November was a good month! I read a diverse bunch of books this time: one teen fiction, one mystery, one historical novel, and two memoirs — one that takes place in Paris and one that takes place in prison. Without further ado:
- Fangirl by Rainbow Rowell. I read Landline last month and didn’t love it, so several of you told me to try Fangirl. It’s the story of a college girl who writes wildly successful fan fiction in her spare time, and there’s a sweet love angle in this coming-of-age story. I breezed through the book (easy to do with Rainbow’s novels!), but in the end I was left with a flat taste in my mouth. This typically happens when I don’t end up admiring or wishing I knew any of the characters. Fun to read but not much substance. Eleanor & Park still wins. — 3 stars
- The Silkworm by Robert Galbraith. Harry Potter for grown ups! J.K. Rowling (Robert Galbraith’s real name) has got a good thing going. Her flawed hero, Detective Cormoran Strike, feels real enough to walk off the page, and Rowling paints layers of detail and intrigue with her trademark skill. I loved the first Cormoran Strike novel, The Cuckoo’s Calling, and this second one did not disappoint — although the premise of the murder was more disturbing than the first. I’m not much of a mystery reader, but and I’ll be reading every installment in the series. — 4 stars
- The Ship of Brides by Jojo Moyes. If I’ve talked books with you this year, you know I love Jojo Moyes. Me Before You broke my heart and One Plus One stole it away completely. Therefore I was excited to learn that some of Jojo’s earlier novels were being reprinted in the States. I loved the premise of The Ship of Brides: the journey of the British soldier’s new wives from Australia to their new home and husbands after WWII ended. However, despite the alluring title, it was a dull disappointment. I felt like I was wading through a mud of research and inexperience with the author, and even the most intense parts of the novel felt heavy-handed and underwhelming. Skip it and focus on her later novels. (Although I am trying another of her first novels — Silver Bay — in December and will report back!) — 2 stars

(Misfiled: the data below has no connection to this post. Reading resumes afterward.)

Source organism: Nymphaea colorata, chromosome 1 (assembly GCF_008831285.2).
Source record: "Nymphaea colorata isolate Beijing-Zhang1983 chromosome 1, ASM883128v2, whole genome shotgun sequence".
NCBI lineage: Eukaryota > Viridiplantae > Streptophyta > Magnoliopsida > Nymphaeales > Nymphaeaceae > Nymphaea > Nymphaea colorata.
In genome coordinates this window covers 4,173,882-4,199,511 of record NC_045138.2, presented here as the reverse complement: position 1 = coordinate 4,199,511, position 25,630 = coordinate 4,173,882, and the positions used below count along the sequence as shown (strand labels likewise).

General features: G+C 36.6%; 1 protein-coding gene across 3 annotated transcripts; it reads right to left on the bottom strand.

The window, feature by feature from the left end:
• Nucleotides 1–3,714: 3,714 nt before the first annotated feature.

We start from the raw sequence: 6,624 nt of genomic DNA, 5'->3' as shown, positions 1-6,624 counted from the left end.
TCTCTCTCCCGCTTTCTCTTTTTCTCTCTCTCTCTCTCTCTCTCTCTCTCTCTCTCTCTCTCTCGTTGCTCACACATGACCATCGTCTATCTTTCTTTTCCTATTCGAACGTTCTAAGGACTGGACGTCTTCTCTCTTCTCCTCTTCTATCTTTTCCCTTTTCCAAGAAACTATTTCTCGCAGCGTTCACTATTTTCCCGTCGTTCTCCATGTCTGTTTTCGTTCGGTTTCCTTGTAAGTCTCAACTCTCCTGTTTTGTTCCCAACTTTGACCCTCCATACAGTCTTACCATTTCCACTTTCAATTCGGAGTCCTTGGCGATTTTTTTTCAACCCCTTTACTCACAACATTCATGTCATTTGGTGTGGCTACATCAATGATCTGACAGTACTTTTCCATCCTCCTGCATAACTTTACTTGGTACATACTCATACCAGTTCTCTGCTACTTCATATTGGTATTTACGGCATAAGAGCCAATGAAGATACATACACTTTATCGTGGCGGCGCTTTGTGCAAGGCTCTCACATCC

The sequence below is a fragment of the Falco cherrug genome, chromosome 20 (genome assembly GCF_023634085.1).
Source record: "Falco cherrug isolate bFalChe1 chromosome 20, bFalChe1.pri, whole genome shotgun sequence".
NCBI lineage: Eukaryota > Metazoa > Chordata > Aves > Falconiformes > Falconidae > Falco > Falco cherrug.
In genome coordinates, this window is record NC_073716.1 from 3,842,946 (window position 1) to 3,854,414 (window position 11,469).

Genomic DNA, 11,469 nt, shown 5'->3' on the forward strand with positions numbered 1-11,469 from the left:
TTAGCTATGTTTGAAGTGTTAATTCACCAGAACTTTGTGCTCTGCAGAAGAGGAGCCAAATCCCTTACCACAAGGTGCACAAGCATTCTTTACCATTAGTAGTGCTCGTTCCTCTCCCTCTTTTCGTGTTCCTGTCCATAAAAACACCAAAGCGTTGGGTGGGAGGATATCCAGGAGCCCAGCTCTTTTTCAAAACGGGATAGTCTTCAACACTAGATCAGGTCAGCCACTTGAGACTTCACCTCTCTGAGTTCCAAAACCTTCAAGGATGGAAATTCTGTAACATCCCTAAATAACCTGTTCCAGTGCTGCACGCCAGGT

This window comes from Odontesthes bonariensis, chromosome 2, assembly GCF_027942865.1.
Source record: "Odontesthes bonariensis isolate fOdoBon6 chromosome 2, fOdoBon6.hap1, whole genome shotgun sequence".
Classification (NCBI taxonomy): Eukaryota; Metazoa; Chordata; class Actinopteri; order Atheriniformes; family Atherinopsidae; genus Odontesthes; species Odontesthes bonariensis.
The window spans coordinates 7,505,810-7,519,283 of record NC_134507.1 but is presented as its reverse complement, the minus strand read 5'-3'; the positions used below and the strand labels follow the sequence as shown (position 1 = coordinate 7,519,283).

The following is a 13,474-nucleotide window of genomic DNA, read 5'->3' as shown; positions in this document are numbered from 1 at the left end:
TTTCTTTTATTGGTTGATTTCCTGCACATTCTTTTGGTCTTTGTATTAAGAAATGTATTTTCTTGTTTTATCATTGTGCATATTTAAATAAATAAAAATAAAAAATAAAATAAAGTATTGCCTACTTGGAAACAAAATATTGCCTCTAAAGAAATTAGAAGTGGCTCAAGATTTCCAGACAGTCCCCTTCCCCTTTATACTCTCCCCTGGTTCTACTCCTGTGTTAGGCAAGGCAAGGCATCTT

- The Sweet Life in Paris by David Lebovitz. Simply delicious, but unexpectedly so. It started off slow: David Lebovitz, a famous chef I had never heard of (my bad!), recounted his rise to fame in Alice Waters’ kitchen and eventual decision to move to France. Blah blah blah. But then the memoir took a fascinating turn as David arrived in Paris and began the all-too-familiar journey of making a foreign land his new home. I laughed out loud at his fascinating cultural observations, delighted in his transformation into a true Frenchman, and took note of restaurants and shops to visit on my next trip to Paris. (A girl can dream.) Refreshing and beautifully written, and includes recipes! — 4 stars
- Orange Is the New Black by Piper Kerman. Fascinating premise: a successful New Yorker with a handsome fiancé suddenly finds the Feds on her doorstep, charging her for a 10-year-old drug offense from the days when she was living in Southeast Asia with her drug-dealing lesbian lover. I kid you not. It’s all true, and Piper is real, honest, and just the kind of girl you want to know in prison. She’s adaptable, kind, cautious, and observant. Her experiences in both minimum- and maximum-security women’s prisons provide an unparalleled look inside the U.S. prison system. I hope most Americans read it, if only to start a grassroots movement to improve the terrible state of our rehabilitation system. — 4 stars
Which of these books would you like to read? Or have you read them already and agree or disagree with my reviews? Please share, or tell us what you read in November!
See all my book reviews and recommendations here.